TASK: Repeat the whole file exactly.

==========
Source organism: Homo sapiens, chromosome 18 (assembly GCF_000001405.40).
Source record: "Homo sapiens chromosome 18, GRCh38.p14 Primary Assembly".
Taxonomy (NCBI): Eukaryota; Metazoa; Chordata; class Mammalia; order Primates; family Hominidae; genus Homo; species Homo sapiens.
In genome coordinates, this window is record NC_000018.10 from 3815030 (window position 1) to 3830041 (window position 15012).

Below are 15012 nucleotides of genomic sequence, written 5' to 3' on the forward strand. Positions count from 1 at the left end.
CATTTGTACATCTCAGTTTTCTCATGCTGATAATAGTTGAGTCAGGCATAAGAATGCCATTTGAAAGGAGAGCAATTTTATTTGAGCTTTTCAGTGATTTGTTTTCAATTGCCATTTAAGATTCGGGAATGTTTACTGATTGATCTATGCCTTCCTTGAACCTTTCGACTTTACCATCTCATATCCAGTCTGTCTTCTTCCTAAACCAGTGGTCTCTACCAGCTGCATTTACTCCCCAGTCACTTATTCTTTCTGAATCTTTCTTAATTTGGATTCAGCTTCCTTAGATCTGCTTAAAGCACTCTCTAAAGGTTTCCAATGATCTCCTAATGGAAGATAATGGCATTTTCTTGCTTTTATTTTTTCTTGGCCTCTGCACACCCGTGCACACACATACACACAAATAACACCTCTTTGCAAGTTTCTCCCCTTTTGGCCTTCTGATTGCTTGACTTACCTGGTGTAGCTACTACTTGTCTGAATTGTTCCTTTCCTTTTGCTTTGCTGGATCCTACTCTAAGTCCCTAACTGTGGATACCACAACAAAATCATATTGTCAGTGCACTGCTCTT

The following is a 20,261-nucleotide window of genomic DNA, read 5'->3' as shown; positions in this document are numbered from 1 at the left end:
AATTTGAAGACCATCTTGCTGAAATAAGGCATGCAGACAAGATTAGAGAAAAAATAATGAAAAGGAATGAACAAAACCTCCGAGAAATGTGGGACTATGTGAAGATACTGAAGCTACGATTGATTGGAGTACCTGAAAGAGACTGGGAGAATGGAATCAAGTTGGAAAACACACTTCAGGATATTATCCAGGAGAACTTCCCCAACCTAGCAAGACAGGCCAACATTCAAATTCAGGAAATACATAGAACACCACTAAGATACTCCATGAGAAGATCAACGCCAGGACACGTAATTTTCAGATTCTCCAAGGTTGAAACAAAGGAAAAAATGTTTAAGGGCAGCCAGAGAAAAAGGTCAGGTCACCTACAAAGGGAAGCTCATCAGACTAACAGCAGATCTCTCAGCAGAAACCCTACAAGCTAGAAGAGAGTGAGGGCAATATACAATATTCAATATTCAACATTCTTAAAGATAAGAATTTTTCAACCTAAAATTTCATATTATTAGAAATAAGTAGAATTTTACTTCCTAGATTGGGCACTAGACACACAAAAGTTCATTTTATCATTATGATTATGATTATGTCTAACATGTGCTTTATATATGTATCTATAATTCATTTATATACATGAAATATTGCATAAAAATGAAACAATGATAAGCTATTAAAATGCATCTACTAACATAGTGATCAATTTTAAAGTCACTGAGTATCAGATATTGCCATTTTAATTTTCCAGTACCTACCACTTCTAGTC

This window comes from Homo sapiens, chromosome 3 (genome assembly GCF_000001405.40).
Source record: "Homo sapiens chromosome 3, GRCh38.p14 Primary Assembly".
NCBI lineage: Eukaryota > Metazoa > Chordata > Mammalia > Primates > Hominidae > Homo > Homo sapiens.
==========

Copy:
Source organism: Homo sapiens, chromosome 18 (assembly GCF_000001405.40).
Source record: "Homo sapiens chromosome 18, GRCh38.p14 Primary Assembly".
Taxonomy (NCBI): Eukaryota; Metazoa; Chordata; class Mammalia; order Primates; family Hominidae; genus Homo; species Homo sapiens.
In genome coordinates, this window is record NC_000018.10 from 3815030 (window position 1) to 3830041 (window position 15012).

Below are 15012 nucleotides of genomic sequence, written 5' to 3' on the forward strand. Positions count from 1 at the left end.
CATTTGTACATCTCAGTTTTCTCATGCTGATAATAGTTGAGTCAGGCATAAGAATGCCATTTGAAAGGAGAGCAATTTTATTTGAGCTTTTCAGTGATTTGTTTTCAATTGCCATTTAAGATTCGGGAATGTTTACTGATTGATCTATGCCTTCCTTGAACCTTTCGACTTTACCATCTCATATCCAGTCTGTCTTCTTCCTAAACCAGTGGTCTCTACCAGCTGCATTTACTCCCCAGTCACTTATTCTTTCTGAATCTTTCTTAATTTGGATTCAGCTTCCTTAGATCTGCTTAAAGCACTCTCTAAAGGTTTCCAATGATCTCCTAATGGAAGATAATGGCATTTTCTTGCTTTTATTTTTTCTTGGCCTCTGCACACCCGTGCACACACATACACACAAATAACACCTCTTTGCAAGTTTCTCCCCTTTTGGCCTTCTGATTGCTTGACTTACCTGGTGTAGCTACTACTTGTCTGAATTGTTCCTTTCCTTTTGCTTTGCTGGATCCTACTCTAAGTCCCTAACTGTGGATACCACAACAAAATCATATTGTCAGTGCACTGCTCTT

The following is a 20,261-nucleotide window of genomic DNA, read 5'->3' as shown; positions in this document are numbered from 1 at the left end:
AATTTGAAGACCATCTTGCTGAAATAAGGCATGCAGACAAGATTAGAGAAAAAATAATGAAAAGGAATGAACAAAACCTCCGAGAAATGTGGGACTATGTGAAGATACTGAAGCTACGATTGATTGGAGTACCTGAAAGAGACTGGGAGAATGGAATCAAGTTGGAAAACACACTTCAGGATATTATCCAGGAGAACTTCCCCAACCTAGCAAGACAGGCCAACATTCAAATTCAGGAAATACATAGAACACCACTAAGATACTCCATGAGAAGATCAACGCCAGGACACGTAATTTTCAGATTCTCCAAGGTTGAAACAAAGGAAAAAATGTTTAAGGGCAGCCAGAGAAAAAGGTCAGGTCACCTACAAAGGGAAGCTCATCAGACTAACAGCAGATCTCTCAGCAGAAACCCTACAAGCTAGAAGAGAGTGAGGGCAATATACAATATTCAATATTCAACATTCTTAAAGATAAGAATTTTTCAACCTAAAATTTCATATTATTAGAAATAAGTAGAATTTTACTTCCTAGATTGGGCACTAGACACACAAAAGTTCATTTTATCATTATGATTATGATTATGTCTAACATGTGCTTTATATATGTATCTATAATTCATTTATATACATGAAATATTGCATAAAAATGAAACAATGATAAGCTATTAAAATGCATCTACTAACATAGTGATCAATTTTAAAGTCACTGAGTATCAGATATTGCCATTTTAATTTTCCAGTACCTACCACTTCTAGTC

This window comes from Homo sapiens, chromosome 3 (genome assembly GCF_000001405.40).
Source record: "Homo sapiens chromosome 3, GRCh38.p14 Primary Assembly".
NCBI lineage: Eukaryota > Metazoa > Chordata > Mammalia > Primates > Hominidae > Homo > Homo sapiens.